Now, capacity of channels has been increased to between 5 and 10 BTC.

So - where does this put us as we begin 2021?

The honest answer - much closer to launching, but also, nowhere near launching,

Look at the current price of Bitcoin if you need a reminder of why Lightning will need to be flawless before going public.

Author: Ross Davis 
E-Mail: Twitter:@RossFM
San Francisco Newsroom / Breaking Crypto News

Bitcoin's transaction fee nightmare is over (for now). Down from a high of $34 - to $0.78 cents today!

It was nothing short of a nightmare - transaction costs upwards of $30 mixed with insanely slow transaction times, making Bitcoin impractical to use as a method of transferring funds.

The issues caused massive divide within Bitcoin communities - sparking the "store of value" debate, which had many saying Bitcoin was now like gold - not to be used in everyday transactions, but rather a place to store funds - a debate that sparked the birth of the controversial Bitcoin Cash.

But now, those fees are dropping, and fast.

Bitcoin fees lowest they've been since October 2017.
Why the drop? Reasons are mixed. There are less transactions overall from it's peak, but largely there has been some efficiency changes as well. A previously rarely used feature of Bitcoin was the ability to send BTC to multiple recipients packaged into 1 transaction.  When fees were low, the feature was rarely used, but it's being used much more today.

However - as Bitcoin's price continues to rebound, it's expected that transaction volume will as well, especially with low fees back in play - which could just bog down the network again, and send transaction costs right back up.

Solutions? SegWit2x increasing the block size, and lightening network are both on the table and gaining support.

The challenge? Implementation. Even after an agreement on a solution is reached, technical analysts believe SegWit2x could take months to be fully adopted.  Lightening Network - even longer, perhaps years due to the drastic complete overhaul in transaction protocol.

Author: Oliver Redding
Seattle News Desk

Bitcoin has a major problem, and we can't ignore it any longer...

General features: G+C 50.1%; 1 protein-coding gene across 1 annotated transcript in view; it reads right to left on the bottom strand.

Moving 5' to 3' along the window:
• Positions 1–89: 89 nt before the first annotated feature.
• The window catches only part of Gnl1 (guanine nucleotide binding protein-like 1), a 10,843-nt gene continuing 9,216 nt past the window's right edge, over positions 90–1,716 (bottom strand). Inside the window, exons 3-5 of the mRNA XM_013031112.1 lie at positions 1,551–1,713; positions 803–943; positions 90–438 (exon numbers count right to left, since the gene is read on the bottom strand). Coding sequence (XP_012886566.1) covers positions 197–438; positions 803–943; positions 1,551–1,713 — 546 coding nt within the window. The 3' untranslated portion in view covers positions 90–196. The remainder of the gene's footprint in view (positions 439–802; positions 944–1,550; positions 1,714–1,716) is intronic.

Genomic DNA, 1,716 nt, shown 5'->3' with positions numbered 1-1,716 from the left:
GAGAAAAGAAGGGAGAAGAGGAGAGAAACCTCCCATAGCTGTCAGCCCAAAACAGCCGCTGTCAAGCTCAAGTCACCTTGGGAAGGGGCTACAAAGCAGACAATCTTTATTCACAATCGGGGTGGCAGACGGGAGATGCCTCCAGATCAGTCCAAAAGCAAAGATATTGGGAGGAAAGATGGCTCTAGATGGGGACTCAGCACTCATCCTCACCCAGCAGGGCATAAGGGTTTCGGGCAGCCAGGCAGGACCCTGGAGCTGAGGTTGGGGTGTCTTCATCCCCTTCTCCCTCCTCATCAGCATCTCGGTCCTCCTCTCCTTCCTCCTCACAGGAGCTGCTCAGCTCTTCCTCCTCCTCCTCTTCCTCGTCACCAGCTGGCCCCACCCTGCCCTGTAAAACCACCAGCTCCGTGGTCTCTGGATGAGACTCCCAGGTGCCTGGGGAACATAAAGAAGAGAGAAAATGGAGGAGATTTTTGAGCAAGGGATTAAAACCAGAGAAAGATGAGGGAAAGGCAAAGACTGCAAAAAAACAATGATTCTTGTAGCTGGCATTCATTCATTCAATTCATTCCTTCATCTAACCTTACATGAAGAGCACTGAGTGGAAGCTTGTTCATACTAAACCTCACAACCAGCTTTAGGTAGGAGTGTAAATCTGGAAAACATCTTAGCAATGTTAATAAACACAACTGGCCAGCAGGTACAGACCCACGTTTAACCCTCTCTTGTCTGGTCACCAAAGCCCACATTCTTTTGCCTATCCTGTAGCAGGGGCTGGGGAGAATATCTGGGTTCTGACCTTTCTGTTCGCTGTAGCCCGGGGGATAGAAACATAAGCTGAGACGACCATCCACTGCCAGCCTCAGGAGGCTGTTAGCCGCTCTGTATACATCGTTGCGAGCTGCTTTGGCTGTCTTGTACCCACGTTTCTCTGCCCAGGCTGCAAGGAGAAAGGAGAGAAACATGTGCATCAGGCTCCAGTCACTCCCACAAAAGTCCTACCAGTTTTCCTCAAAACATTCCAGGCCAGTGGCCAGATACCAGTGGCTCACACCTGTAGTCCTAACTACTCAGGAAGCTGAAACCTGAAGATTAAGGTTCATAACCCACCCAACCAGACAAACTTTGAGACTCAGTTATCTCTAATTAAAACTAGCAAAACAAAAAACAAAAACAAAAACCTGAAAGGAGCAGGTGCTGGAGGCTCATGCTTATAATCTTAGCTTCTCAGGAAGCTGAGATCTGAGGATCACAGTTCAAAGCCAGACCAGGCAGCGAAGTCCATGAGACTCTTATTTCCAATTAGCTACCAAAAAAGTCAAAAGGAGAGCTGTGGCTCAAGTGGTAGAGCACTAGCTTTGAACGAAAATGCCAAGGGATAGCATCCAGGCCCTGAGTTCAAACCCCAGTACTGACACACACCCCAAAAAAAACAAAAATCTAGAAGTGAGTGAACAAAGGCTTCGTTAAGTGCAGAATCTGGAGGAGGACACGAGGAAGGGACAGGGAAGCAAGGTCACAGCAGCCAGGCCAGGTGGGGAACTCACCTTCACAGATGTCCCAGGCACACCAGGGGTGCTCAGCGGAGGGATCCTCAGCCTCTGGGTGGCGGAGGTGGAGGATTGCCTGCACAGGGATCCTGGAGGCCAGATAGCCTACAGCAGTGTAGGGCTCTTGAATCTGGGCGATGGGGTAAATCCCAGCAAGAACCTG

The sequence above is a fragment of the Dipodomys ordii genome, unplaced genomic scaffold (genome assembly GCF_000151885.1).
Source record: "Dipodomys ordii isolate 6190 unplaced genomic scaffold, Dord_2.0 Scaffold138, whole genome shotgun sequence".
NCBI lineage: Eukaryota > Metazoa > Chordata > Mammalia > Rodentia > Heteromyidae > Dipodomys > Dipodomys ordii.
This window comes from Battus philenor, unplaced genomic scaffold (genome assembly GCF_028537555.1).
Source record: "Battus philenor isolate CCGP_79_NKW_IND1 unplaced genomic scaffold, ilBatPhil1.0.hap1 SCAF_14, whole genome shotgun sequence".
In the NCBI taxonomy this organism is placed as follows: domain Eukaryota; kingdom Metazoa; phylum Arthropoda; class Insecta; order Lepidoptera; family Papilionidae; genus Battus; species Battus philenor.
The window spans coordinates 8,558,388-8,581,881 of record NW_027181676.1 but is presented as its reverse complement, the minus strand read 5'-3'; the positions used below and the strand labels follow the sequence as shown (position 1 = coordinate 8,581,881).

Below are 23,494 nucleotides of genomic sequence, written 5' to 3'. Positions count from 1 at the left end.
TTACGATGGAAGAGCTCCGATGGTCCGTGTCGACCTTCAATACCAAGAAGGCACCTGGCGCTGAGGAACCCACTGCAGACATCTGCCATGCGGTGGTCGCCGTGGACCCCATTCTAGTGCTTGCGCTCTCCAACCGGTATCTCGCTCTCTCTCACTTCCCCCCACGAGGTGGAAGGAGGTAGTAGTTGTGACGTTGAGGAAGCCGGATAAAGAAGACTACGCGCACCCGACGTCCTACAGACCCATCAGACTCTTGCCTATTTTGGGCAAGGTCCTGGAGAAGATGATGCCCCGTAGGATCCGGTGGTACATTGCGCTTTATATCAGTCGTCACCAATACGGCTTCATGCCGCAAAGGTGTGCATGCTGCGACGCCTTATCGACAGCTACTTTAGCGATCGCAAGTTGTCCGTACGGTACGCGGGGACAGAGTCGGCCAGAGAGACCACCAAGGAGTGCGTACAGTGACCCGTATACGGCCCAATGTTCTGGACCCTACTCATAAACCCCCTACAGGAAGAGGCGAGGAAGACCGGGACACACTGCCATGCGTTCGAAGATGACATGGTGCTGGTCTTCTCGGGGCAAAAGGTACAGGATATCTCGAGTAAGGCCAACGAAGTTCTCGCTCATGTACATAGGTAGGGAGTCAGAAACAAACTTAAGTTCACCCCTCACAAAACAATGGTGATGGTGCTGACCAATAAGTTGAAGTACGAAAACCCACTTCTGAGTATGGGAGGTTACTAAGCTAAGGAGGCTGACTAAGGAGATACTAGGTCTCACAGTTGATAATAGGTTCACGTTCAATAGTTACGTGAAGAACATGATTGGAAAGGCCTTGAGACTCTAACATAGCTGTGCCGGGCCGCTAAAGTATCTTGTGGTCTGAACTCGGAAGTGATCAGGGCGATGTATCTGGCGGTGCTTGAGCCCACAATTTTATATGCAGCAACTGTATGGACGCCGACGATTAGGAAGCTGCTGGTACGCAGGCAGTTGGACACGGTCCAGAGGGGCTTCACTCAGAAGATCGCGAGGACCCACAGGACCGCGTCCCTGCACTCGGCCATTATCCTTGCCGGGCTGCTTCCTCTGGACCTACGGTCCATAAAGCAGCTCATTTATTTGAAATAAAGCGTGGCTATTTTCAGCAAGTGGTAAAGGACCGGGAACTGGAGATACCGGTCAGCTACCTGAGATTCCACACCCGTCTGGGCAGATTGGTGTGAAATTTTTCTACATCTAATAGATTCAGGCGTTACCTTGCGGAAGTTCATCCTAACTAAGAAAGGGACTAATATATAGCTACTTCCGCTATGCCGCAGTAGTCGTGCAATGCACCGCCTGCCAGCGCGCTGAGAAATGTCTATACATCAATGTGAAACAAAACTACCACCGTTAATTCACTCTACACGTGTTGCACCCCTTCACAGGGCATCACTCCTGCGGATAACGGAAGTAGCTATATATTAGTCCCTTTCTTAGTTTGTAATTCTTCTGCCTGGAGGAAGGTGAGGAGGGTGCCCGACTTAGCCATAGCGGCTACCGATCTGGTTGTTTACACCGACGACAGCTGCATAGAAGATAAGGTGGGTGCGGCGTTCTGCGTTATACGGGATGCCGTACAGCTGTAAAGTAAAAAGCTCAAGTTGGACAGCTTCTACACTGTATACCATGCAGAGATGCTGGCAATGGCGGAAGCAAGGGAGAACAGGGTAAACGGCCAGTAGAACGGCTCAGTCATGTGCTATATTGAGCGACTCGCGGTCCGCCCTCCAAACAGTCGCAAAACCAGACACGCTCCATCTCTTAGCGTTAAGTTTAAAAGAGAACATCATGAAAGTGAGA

The Bitcoin network is overwhelmed and there's no way to downplay it - we have a problem.

At time of publishing, there were over 80,000 transactions yet to be confirmed - and earlier, that number was over 130,000.

There goes the idea of Bitcoin (as it is today) replacing cash.  No business is going to wait possibly hours between making a sale, and receiving the payment.

Everyone needs to accept this reality.

So, let's talk solutions.

Bitcoin's block size is 1MB, so maybe picture a pipe 1-inch wide, and each transaction is a quart of water.

Currently, the pipe is too small for the amount of transactions that need to flow through it.

This was the idea behind SegWit2x that was proposed, then canceled last week, which would have doubled the block size to 2MB and in theory double the speed of the network.  However, developers and the bitcoin community couldn't reach consensus on implementing it. It wouldn't be enough to be considered a true solution to this situation anyway. So, scratch that.

Now, Bitcoin Cash is trying to jump into the middle of the crisis, boasting an 8MB block size, but hitting the same problem SegWit2x did - not everyone's on board.

That brings us to what may be the best, and only viable solution on the table - the lightening network!

It sounds cool, and it is cool - because it could mean INSTANTLY verified transactions.

How? By removing the biggest step from the middle of the transaction.

First, the transaction is purely peer to peer, with the transaction occurring on a "private channel" - then only after the transaction is complete, would the final results be sent to the blockchain to be recorded.

Using the same amount of data available on the network now, much more efficiently!

It looks like that's where all this is heading.  Lighting Network technology is currently being tested on the Litecoin network, and they have completed successful test transactions.

Litecoin founder Charlie Lee outlined his "Vision for Lightning Networks On Litecoin And Bitcoin" here.

The next few weeks will be vital, and could determine how Bitcoin transactions will work far into the future!

Author: Ross Davis
San Francisco News Desk